At this point, it’s necessary to address the common accusation by DT that every other system is a form of “Replacement Theology.” By this, they mean that non-DT systems wrongly believe that Israel has been replaced as God’s chosen people by the Church. This is first and foremost a confusion of the opposition. We do not suggest that the Church has replaced Israel but rather that the Church is the ultimate fulfillment of Israel. I will elaborate on that more below. Second, this accusation of “Replacement Theology” is somewhat ironic since it is DT that believes Israel has been “set aside” and, essentially, replaced by the Church during the Church Age.

Now, when I say that the Church is the ultimate fulfillment of Israel, we have to understand how the term is used in the NT as well as the OT. The Greek term for church is ἐκκλησία (ekklesia). It is derived from terms meaning, lit., “called out ones,” and means “assembly” or “congregation.” In fact, in the Greek translation of the Old Testament (which was in use in the first century) called the Septuagint (LXX), the term ἐκκλησία is used to translate the Hebrew word which refers to the assembly of Israel. So the term “Church” is not even new to the New Testament, so it could not be a new concept either. What is strange about the New Testament Church is not that some other entity has become God’s chosen people but that God’s chosen people now includes Gentiles. Thus, Israel is not replaced but rather expanded from primarily those of Jewish descent to include people from every tribe, tongue, nation, and people.

Now a problem arises at this point which is addressed thoroughly in scripture because the issue came up in the early church: How can Gentiles be God’s people if they are not becoming Jews? Of course, by “becoming Jews” they would mean becoming circumcised, following the dietary restrictions, partaking in the festivals, adhering to the dress-code, participating in ceremonial washings, and taking part in the temple worship and sacrifice system. All these things were what, to the mind of the first century Jew, separated them from everyone else. It was a dividing wall of hostility between Jew and Gentile.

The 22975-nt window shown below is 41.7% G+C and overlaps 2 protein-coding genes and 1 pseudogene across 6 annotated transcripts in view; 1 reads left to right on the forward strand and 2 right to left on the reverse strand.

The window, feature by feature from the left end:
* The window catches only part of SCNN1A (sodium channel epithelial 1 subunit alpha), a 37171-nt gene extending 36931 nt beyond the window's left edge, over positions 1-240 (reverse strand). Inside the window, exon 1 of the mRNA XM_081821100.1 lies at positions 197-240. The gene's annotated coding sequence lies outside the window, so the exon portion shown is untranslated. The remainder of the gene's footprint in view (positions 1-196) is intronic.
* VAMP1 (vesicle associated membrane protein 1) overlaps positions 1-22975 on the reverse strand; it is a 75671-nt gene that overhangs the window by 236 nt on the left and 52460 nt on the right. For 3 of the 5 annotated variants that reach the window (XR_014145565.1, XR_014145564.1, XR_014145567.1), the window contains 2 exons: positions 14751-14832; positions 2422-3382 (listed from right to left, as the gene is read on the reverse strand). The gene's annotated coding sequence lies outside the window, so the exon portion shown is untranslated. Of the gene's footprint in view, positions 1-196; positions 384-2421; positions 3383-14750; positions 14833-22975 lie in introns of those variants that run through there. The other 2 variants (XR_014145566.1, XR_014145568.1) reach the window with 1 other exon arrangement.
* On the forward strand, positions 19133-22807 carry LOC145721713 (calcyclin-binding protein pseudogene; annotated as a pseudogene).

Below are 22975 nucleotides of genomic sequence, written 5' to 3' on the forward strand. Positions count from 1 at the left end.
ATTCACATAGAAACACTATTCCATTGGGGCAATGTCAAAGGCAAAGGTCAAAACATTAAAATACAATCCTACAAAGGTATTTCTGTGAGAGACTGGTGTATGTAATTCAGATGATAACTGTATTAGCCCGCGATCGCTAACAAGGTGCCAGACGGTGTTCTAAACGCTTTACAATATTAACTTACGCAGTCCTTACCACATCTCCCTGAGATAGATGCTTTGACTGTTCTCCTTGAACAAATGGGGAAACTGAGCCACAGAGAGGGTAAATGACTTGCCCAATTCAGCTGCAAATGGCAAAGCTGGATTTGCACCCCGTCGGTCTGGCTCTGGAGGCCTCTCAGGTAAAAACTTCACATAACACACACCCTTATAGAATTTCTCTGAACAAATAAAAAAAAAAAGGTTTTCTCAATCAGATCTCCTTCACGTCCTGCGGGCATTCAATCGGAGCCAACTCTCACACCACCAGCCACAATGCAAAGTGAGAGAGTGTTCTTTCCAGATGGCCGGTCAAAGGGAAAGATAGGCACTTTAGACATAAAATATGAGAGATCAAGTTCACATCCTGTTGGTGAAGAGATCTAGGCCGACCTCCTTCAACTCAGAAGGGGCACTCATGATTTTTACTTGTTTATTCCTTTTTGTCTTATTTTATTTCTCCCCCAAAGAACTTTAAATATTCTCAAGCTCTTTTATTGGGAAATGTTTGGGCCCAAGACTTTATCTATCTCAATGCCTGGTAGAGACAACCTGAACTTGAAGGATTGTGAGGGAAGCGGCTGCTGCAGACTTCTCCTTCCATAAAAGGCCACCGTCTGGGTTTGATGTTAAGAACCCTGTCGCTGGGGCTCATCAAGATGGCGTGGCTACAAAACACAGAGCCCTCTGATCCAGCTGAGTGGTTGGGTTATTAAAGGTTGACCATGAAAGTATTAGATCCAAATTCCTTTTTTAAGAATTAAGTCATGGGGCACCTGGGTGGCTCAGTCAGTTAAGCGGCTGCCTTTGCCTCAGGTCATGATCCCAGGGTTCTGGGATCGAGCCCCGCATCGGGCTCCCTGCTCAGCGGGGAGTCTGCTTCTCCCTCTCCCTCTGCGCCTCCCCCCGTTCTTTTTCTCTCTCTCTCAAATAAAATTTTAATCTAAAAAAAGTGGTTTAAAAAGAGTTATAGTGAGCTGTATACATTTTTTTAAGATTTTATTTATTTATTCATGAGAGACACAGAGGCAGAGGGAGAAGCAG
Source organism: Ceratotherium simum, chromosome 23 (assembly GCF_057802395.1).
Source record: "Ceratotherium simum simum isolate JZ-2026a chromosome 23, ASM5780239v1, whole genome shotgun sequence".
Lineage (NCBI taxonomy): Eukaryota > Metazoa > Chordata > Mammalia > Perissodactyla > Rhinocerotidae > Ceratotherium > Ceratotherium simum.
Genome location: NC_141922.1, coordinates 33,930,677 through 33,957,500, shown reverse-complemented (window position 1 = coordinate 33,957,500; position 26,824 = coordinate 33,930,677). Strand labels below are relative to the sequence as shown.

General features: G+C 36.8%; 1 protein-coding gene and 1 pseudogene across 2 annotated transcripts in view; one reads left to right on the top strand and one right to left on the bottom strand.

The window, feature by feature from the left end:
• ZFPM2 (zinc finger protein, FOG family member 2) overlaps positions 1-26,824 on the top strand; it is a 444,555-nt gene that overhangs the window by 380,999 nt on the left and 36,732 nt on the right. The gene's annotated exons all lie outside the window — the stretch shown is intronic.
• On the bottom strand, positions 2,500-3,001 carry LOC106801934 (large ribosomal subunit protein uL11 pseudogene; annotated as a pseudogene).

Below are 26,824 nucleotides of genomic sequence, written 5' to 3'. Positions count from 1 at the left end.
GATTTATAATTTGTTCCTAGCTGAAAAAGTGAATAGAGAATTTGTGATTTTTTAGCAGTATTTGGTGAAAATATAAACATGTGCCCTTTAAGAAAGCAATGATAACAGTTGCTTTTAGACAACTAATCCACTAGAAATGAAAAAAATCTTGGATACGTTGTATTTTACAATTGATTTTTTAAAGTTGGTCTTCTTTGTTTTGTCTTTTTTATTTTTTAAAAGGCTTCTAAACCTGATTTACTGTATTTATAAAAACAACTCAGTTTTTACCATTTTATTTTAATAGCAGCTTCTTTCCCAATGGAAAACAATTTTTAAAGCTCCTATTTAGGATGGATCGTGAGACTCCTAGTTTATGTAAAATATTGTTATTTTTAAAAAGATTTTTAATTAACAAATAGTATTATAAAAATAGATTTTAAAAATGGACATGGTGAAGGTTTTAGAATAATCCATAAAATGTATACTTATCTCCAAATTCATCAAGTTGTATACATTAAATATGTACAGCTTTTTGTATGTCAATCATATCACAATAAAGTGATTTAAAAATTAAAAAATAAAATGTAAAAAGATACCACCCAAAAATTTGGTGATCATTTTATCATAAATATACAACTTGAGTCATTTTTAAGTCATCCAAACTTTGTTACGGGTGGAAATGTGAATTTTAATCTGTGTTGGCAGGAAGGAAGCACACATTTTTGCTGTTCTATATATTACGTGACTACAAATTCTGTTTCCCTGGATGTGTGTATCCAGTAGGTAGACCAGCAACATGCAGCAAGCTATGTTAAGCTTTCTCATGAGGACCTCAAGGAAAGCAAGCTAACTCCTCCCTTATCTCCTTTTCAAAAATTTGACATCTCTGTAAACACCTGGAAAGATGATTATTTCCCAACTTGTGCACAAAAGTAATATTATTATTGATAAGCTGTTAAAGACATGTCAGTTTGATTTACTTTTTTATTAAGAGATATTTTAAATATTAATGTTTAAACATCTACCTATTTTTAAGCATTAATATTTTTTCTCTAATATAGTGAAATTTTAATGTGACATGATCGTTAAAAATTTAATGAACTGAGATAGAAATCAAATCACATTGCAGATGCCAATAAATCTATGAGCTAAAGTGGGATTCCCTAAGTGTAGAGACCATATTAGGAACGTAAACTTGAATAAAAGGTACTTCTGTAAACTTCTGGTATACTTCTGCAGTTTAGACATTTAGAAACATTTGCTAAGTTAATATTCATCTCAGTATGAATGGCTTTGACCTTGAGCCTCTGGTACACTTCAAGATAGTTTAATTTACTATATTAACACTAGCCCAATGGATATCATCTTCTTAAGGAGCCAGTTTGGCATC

In Ephesians 1 through 2:10, Paul addresses the many blessings that were given to Israel—”the first to hope in Christ” (“Men of Israel” in Acts 2)—and then applies these blessings equally to the Gentiles—”you also when you heard the word of truth.” He continues this argument throughout the entire book, calling Jew and Gentile to be as one in Christ, explaining that this massive influx of Gentile believers was foretold long ago. The means by which this would occur was veiled until the cross. But see how Paul highlights that there is no difference between Jew and Gentile in Christ: